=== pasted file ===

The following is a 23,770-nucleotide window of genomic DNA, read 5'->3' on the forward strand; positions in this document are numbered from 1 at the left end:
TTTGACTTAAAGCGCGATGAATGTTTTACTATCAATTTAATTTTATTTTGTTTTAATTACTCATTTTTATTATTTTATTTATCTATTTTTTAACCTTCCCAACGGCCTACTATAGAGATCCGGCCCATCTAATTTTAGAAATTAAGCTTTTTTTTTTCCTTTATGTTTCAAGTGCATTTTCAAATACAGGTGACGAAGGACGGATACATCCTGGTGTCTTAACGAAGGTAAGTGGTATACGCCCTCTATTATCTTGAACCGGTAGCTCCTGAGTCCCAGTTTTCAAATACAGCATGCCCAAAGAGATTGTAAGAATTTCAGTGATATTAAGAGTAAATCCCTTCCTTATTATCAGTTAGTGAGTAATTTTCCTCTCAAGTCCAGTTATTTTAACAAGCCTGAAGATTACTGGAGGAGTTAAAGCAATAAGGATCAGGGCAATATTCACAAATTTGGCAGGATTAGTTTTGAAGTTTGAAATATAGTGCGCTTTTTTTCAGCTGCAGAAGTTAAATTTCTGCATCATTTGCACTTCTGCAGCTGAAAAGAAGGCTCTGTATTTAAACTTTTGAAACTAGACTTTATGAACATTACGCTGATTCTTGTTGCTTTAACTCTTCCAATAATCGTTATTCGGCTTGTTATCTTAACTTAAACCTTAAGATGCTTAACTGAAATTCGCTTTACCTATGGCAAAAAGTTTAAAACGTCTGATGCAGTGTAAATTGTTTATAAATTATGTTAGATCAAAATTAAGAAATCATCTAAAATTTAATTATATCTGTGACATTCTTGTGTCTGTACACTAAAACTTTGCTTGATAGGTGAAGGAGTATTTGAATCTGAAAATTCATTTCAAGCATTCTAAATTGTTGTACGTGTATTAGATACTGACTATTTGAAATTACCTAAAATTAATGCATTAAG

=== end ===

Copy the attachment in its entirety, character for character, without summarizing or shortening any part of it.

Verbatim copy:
The following is a 23,770-nucleotide window of genomic DNA, read 5'->3' on the forward strand; positions in this document are numbered from 1 at the left end:
TTTGACTTAAAGCGCGATGAATGTTTTACTATCAATTTAATTTTATTTTGTTTTAATTACTCATTTTTATTATTTTATTTATCTATTTTTTAACCTTCCCAACGGCCTACTATAGAGATCCGGCCCATCTAATTTTAGAAATTAAGCTTTTTTTTTTCCTTTATGTTTCAAGTGCATTTTCAAATACAGGTGACGAAGGACGGATACATCCTGGTGTCTTAACGAAGGTAAGTGGTATACGCCCTCTATTATCTTGAACCGGTAGCTCCTGAGTCCCAGTTTTCAAATACAGCATGCCCAAAGAGATTGTAAGAATTTCAGTGATATTAAGAGTAAATCCCTTCCTTATTATCAGTTAGTGAGTAATTTTCCTCTCAAGTCCAGTTATTTTAACAAGCCTGAAGATTACTGGAGGAGTTAAAGCAATAAGGATCAGGGCAATATTCACAAATTTGGCAGGATTAGTTTTGAAGTTTGAAATATAGTGCGCTTTTTTTCAGCTGCAGAAGTTAAATTTCTGCATCATTTGCACTTCTGCAGCTGAAAAGAAGGCTCTGTATTTAAACTTTTGAAACTAGACTTTATGAACATTACGCTGATTCTTGTTGCTTTAACTCTTCCAATAATCGTTATTCGGCTTGTTATCTTAACTTAAACCTTAAGATGCTTAACTGAAATTCGCTTTACCTATGGCAAAAAGTTTAAAACGTCTGATGCAGTGTAAATTGTTTATAAATTATGTTAGATCAAAATTAAGAAATCATCTAAAATTTAATTATATCTGTGACATTCTTGTGTCTGTACACTAAAACTTTGCTTGATAGGTGAAGGAGTATTTGAATCTGAAAATTCATTTCAAGCATTCTAAATTGTTGTACGTGTATTAGATACTGACTATTTGAAATTACCTAAAATTAATGCATTAAG